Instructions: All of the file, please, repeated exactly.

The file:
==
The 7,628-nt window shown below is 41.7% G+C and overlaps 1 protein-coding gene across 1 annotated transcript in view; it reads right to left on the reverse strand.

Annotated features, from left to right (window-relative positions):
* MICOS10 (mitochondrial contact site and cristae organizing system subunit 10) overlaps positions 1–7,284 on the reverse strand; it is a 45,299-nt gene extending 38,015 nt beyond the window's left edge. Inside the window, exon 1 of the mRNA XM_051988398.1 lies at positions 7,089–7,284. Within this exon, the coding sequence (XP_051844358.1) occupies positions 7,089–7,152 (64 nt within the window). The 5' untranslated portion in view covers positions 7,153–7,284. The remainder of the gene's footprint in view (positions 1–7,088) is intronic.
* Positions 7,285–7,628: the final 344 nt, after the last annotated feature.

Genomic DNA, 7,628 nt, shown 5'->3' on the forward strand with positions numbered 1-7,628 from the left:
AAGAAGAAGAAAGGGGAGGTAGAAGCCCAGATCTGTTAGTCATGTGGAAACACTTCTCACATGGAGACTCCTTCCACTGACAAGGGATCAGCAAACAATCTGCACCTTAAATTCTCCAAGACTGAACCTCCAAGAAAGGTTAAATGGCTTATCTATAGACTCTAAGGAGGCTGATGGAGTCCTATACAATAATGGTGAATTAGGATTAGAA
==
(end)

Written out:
The 7,628-nt window shown below is 41.7% G+C and overlaps 1 protein-coding gene across 1 annotated transcript in view; it reads right to left on the reverse strand.

Annotated features, from left to right (window-relative positions):
* MICOS10 (mitochondrial contact site and cristae organizing system subunit 10) overlaps positions 1–7,284 on the reverse strand; it is a 45,299-nt gene extending 38,015 nt beyond the window's left edge. Inside the window, exon 1 of the mRNA XM_051988398.1 lies at positions 7,089–7,284. Within this exon, the coding sequence (XP_051844358.1) occupies positions 7,089–7,152 (64 nt within the window). The 5' untranslated portion in view covers positions 7,153–7,284. The remainder of the gene's footprint in view (positions 1–7,088) is intronic.
* Positions 7,285–7,628: the final 344 nt, after the last annotated feature.

Genomic DNA, 7,628 nt, shown 5'->3' on the forward strand with positions numbered 1-7,628 from the left:
AAGAAGAAGAAAGGGGAGGTAGAAGCCCAGATCTGTTAGTCATGTGGAAACACTTCTCACATGGAGACTCCTTCCACTGACAAGGGATCAGCAAACAATCTGCACCTTAAATTCTCCAAGACTGAACCTCCAAGAAAGGTTAAATGGCTTATCTATAGACTCTAAGGAGGCTGATGGAGTCCTATACAATAATGGTGAATTAGGATTAGAA